Willis Goes From Teaching Pro To Wimbledon Main Draw

The British qualifier almost quit the sport before his dream run 

Marcus Willis has spent much of this year coaching tennis, but his employers at the Warwick Boat Club will be looking for someone to cover his lessons next week as he continues an improbable run into the main draw of Wimbledon.

The plucky Brit, ranked No. 775 in the Emirates ATP Rankings, was the last player to receive entry into the pre-qualifying draw for Wimbledon. He earned a wild card into the qualifying draw through his performance at that event and continued to produce inspire tennis this week. In his final-round qualifying match on Friday, he outlasted Daniil Medvedev of Russia in four sets to complete his emotional journey into the main draw.

“It hasn’t really sunk in yet. I’m delighted,” he said. “I’ve always believed in myself and believed I could play really good tennis. I’ve worked hard, got in the gym and got myself in good shape.”

His previous results hadn't indicated he would be ready for his Grand Slam main draw debut next week. Willis excelled in Futures events, winning eight titles over the past three years, but struggled to replicate that success on the ATP Challenger Tour. He won just one main draw match in the eight Challengers he played last year, which included four losses in the qualifying rounds.

Willis endured an injury-filled start to 2016, which limited him to just one tournament in January. His earnings for reaching the quarter-finals in singles and doubles at that Futures event was just $356. He took up a coaching job while continuing to train, but questioned whether he would be happy doing something else.

“I was adamant I was going to go to America and coach [in Philadelphia]. I even called up someone about the visa,” said Willis. “But I met a girl, Jennifer, who basically told me that I was an idiot and that I should keep going. I’m very grateful for her.”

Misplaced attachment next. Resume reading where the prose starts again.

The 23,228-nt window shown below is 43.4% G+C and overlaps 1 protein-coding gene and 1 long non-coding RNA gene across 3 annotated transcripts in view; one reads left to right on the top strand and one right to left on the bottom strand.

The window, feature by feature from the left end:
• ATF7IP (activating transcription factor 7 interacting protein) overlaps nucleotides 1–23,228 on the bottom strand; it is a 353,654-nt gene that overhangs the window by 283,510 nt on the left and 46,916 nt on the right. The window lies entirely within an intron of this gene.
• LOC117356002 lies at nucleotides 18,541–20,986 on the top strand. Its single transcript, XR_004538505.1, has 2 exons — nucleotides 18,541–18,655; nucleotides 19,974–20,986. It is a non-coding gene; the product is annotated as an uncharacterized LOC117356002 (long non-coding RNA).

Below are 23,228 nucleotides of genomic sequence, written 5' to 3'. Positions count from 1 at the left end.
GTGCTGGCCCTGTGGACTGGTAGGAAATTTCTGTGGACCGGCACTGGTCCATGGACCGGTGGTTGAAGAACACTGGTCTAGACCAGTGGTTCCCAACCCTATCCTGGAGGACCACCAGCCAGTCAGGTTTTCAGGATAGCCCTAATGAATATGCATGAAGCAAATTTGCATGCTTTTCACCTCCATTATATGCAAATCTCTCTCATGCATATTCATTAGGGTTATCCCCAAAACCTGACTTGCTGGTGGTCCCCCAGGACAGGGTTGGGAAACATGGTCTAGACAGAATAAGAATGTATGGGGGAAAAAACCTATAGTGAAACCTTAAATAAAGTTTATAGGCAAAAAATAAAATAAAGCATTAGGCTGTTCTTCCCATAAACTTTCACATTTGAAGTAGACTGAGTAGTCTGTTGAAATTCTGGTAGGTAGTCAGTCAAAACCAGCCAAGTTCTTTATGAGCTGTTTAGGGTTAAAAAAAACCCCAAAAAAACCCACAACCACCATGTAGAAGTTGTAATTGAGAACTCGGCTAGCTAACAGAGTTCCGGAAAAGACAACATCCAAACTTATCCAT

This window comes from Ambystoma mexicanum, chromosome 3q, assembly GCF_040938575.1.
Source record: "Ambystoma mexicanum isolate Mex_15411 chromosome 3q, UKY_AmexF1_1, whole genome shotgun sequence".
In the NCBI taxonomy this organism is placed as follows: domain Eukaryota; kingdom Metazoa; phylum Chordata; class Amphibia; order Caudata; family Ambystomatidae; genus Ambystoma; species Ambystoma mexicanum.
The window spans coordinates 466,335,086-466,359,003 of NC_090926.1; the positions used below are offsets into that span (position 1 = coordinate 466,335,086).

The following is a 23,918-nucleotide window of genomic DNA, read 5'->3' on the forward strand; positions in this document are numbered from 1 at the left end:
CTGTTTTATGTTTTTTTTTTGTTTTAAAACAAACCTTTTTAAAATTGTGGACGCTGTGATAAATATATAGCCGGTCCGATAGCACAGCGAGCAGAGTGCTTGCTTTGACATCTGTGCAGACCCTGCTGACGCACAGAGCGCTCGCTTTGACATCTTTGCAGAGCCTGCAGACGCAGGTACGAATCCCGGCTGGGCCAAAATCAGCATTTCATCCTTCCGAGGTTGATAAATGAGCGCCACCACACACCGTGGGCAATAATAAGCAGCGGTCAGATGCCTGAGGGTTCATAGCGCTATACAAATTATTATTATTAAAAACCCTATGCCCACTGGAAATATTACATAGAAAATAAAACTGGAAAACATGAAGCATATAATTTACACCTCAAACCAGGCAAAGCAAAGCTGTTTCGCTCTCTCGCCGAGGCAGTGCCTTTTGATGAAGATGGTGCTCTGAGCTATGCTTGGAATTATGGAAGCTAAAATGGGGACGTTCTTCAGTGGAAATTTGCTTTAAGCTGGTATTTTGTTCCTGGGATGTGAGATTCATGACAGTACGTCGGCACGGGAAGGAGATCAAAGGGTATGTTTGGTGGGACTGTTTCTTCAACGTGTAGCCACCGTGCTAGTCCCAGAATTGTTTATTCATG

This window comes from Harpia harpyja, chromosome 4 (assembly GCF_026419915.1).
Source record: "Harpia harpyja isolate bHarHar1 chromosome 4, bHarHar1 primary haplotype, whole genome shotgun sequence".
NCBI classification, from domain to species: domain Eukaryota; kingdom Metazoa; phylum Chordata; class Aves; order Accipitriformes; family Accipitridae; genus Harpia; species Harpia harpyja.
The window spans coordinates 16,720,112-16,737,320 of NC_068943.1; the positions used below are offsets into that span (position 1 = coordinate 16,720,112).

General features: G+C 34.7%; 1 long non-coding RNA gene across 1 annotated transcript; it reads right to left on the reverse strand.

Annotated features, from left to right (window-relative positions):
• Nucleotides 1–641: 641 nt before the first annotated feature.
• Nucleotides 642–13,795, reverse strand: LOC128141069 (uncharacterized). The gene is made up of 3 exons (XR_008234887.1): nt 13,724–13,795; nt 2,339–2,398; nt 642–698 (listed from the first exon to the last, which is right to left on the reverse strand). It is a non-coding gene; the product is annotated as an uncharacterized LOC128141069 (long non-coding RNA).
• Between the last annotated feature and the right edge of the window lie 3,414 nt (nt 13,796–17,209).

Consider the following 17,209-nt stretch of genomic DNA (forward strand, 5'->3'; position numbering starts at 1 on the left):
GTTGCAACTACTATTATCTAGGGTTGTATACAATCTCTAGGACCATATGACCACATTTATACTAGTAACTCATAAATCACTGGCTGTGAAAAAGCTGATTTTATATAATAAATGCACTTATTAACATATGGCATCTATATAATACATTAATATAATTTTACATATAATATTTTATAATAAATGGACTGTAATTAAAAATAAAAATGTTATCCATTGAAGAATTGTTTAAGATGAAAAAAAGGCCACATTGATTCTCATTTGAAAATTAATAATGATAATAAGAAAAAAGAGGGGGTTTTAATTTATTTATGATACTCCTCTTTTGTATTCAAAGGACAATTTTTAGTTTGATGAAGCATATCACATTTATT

He began to compete in German and French tennis leagues, working hard to put aside money so that he could make another run on the tour in January. Even though he hadn’t competed in a pro tournament in five months, he was able to sneak into the pre-qualifying draw after David Rice dropped behind him in the rankings just before the entry list closed.

“I was unbeaten in all competitions in the German and French tennis leagues, so I thought I was playing well and it wouldn’t be embarrassing,” said Willis. “I didn’t expect to qualify for Wimbledon, though.”

The £30,000 paycheck he’s guaranteed, win or lose after his first-round match against Ricardas Berankis of Lithuania, will go a long way towards funding his comeback. But for Willis, money isn’t the motivating factor for him to make another run at fulfilling his tennis dreams.

“It’s certainly the biggest pay day I’ve ever received. I can pay off a couple of credit cards I used to fund my tennis the last couple of years,” said Willis. “It’s great, but I’m not here for the money. I play for the love of competing.”

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